The ‘Postage Stamp’ is a testament to the challenges of links golf and the importance of precision and accuracy on the course. Golfers who can navigate this hole with ease earn a great deal of respect from their peers, while those who struggle can only hope to avoid the hazards and walk away with a respectable score. For golfers who relish a good challenge, this hole is a must-play and a true test of their skills on the links.
8. The 15th at Cape Kidnappers (Par 5, 650 yards)
As you step up to the tee on this par-five hole, you can’t help but feel a sense of trepidation. At 650 yards from the tee to the hole, it’s one of the longest holes you’ll ever encounter, and that’s just the beginning. It is undoubtedly one of the most dramatic and hardest holes in golf, drawing golfers from all corners of the globe to take on its fearsome reputation.
The first challenge you’ll face is the narrow fairway. There’s no room for error here – one mis-hit and your ball will be tangled in bushes or worse. But that’s not the worst of it. The fairway is flanked by sheer drops on either side, plummeting down into the abyss. This is what gives the hole its nickname, ‘Pirate’s Plank’. As you make your way down the fairway, the sheer scale of the hole becomes apparent. You’re playing 800ft above the Pacific Ocean, and the views are breathtaking. But you can’t afford to be distracted; just focus on every shot, as any mistake will be severely punished.
9. The 18th at Doral (Par 4, 473 yards)
The final hole at Doral, Florida is infamous for its degree of difficulty and aptly named the Blue Monster. As a par four with a length of 473 yards, it presents a significant challenge. Even the most seasoned golf professionals said it to be one of the hardest holes in golf. The fact that no one has made an eagle on this hole since 2005 is a testament to its unforgiving nature.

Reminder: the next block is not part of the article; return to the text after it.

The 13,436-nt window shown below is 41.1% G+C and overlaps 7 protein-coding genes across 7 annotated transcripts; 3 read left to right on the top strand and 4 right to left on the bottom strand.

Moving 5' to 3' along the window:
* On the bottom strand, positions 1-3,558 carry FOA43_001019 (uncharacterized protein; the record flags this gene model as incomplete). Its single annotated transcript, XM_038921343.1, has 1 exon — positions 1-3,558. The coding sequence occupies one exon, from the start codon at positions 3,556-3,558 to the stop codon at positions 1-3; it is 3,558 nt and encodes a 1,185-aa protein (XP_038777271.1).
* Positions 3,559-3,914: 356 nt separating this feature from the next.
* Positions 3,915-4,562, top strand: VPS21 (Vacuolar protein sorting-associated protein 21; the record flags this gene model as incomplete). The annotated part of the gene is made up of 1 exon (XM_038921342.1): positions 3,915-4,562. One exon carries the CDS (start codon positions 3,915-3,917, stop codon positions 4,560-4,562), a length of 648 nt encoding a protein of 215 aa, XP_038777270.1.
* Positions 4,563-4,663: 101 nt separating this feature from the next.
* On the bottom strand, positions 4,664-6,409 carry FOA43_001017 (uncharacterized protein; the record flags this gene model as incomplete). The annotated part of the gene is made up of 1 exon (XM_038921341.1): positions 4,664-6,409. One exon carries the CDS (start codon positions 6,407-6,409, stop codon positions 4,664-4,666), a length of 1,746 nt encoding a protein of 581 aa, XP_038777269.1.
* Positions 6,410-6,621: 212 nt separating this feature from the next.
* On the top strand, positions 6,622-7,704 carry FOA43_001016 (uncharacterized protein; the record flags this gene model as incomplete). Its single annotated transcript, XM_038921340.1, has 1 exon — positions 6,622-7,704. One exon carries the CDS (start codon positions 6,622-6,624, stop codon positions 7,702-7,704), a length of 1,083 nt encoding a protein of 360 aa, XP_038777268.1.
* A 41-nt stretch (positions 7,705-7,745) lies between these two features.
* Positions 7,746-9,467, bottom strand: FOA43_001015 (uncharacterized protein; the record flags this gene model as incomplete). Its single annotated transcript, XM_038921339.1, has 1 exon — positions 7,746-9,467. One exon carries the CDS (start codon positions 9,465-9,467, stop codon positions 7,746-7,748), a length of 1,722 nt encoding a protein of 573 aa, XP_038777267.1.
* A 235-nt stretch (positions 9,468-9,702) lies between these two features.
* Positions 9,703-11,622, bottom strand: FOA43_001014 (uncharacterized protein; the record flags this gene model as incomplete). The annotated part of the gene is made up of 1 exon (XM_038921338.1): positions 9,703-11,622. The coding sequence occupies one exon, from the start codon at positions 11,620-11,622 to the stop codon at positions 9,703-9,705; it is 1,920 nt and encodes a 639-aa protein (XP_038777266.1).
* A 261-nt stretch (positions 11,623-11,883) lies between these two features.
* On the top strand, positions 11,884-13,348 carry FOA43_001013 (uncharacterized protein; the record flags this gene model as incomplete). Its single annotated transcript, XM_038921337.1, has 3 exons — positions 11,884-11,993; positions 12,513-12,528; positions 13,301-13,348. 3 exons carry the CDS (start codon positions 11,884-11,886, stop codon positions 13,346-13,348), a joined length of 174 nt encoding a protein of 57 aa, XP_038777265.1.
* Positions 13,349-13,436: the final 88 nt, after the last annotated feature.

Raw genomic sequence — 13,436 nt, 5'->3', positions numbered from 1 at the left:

The hazards that lie in waiting for players are numerous and treacherous. On the left side of the fairway, there is water that threatens to swallow up any errant shots. On the right, trees loom ominously, waiting to catch a stray ball. And if that isn’t enough to contend with, there are bunkers scattered throughout the hole that is sure to add strokes to any player’s score. The 18th at Doral is widely regarded as one of the most challenging finishing holes in golf, and many would agree that it’s an “impossible hole.”
10. The 16th at Cypress Point (Par 3, 219 yards)
Considered one of the hardest holes in golf, the 16th hole at Cypress Point, nicknamed ‘The Sistine Chapel of golf,’ poses a unique dilemma for players. Alister Mackenzie designed the hole with two options, drive over the Pacific Ocean to reach the green, or play it safe and land on the left fairway. Despite the potential risks, many golfers can’t resist the urge to attempt the 219-yard carry to the tiny green.
During one year’s Bing Crosby Pro-Am, Jack Lemmon had to be supported by Clint Eastwood, Peter Jacobsen, and Greg Norman to prevent him from falling down a 30-foot cliff after playing his second shot from the precariously positioned green. Three-time Masters champion Jimmy Demaret aptly described the hole, stating, “There is no relief. The only place you can drop the ball over your shoulder is in Honolulu.”